Friday, May 04, 2007

Why PA needs to take a long, hard look at the death penalty

I said earlier in the week that I wanted to comment on the introduction of legislation to create a study commission to examine the death penalty in Pennsylvania with a two year suspension of executions. But I don't have to write it out. You can hear all about it at the website of United for Progress, a radio show that airs in south central PA on Sundays. The discussion is about 15 minutes into the show. (MP3)

And The (Harrisburg) Patriot News made the argument clearly on Monday:
In Pennsylvania, there have been six Death Row exonerations since 1986, which by itself impugns the notion that justice is being served through Pennsylvania's application of the death penalty. Collectively, these six innocent individuals spent 57 years wrongfully imprisoned.

While we suspect that most individuals sitting on Death Row committed the crimes of which they were convicted, there nonetheless is a deeply troubling mass of evidence that poor and minority individuals are disproportionately prosecuted, convicted and sentenced to death in capital crimes.

Poor defendants almost never have the means to hire competent private defense counsel, or the resources to engage investigators, obtain expert witnesses or pay for tests. Even the cost of transcripts can be beyond reach....

Our legal system at its most basic level is supposed to be all about equal justice before the law. One cannot look at Pennsylvania's application of the death penalty, the ultimate punishment, and have any confidence that equal justice is being meted out. The time to stop this miscarriage of justice is now.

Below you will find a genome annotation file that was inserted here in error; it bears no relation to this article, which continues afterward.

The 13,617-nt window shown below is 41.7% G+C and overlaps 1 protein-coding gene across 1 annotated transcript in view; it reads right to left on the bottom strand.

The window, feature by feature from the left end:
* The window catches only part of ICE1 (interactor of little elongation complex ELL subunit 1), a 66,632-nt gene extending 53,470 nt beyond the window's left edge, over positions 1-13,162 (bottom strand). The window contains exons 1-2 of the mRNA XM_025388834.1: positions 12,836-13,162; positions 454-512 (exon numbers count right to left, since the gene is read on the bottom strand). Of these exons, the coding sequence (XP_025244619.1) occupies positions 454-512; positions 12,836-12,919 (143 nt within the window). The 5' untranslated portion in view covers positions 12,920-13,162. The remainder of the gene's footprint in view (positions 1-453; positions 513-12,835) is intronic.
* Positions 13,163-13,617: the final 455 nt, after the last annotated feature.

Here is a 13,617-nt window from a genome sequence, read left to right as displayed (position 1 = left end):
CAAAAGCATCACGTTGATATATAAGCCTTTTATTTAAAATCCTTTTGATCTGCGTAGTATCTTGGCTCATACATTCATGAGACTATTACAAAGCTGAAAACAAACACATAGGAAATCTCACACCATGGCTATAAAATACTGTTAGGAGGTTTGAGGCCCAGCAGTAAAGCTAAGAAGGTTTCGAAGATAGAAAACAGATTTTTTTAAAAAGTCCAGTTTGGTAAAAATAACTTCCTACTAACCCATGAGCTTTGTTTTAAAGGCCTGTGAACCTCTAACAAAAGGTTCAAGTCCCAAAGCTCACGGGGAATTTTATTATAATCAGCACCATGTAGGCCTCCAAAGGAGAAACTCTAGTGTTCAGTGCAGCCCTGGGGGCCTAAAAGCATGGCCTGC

When Senator Jim Ferlo introduced his proposal to examine the death penalty, we introduced the Pennsylvania Moratorium Coalition. In response, Governor Rendell and the Pennsylvania District Attorneys Association pulled out the usual misinformation:
Mr. Rendell, who was Philadelphia district attorney in the 1970s and early '80s, maintained that the state already has "a de facto moratorium," meaning no death-row inmates have been executed for years, while they are still appealing their convictions. (Pittsburgh Post Gazette)

The gov continues to play on the public's lack of knowledge about the law. The appeals process is only looking for errors in law. It is not a thorough reexamination of all of the facts in the case.

Ferlo's bill would provide an opportunity to do a systemic review of how capital punishment operates in PA.
"I wouldn't call an official moratorium unless I saw overwhelming evidence that the death penalty was used in a racially biased fashion ... or that the death penalty is being used in cases where there are a high number of errors," Rendell said.

Rendell said he hadn't seen convincing evidence of either, and argued the advent of widespread use of DNA technology has significantly reduced the chance of wrongful convictions in capital cases going forward. (The Patriot News)

Is he joking? We have a death row that is 70% minorities, the highest percentage in the country. Whites are victims of homicide 50% of the time but are the victims in capital cases more than 80% of the time. And the Philadelphia DA's office was caught training its prosecutors on how to strike minorities from juries. All of these issues could be examined by Ferlo's study commission.

And another thing. DNA from the perpetrator is only available in 15% of homicide cases. The idea that DNA technology solves the problem is not based in fact.

And I'm just getting started. Take action. Call your senator and ask him or her to support Senator Ferlo's proposal. It doesn't have a bill number yet because it hasn't been formally introduced, but they know about it. Believe me, they know about it.

Andy in Harrisburg

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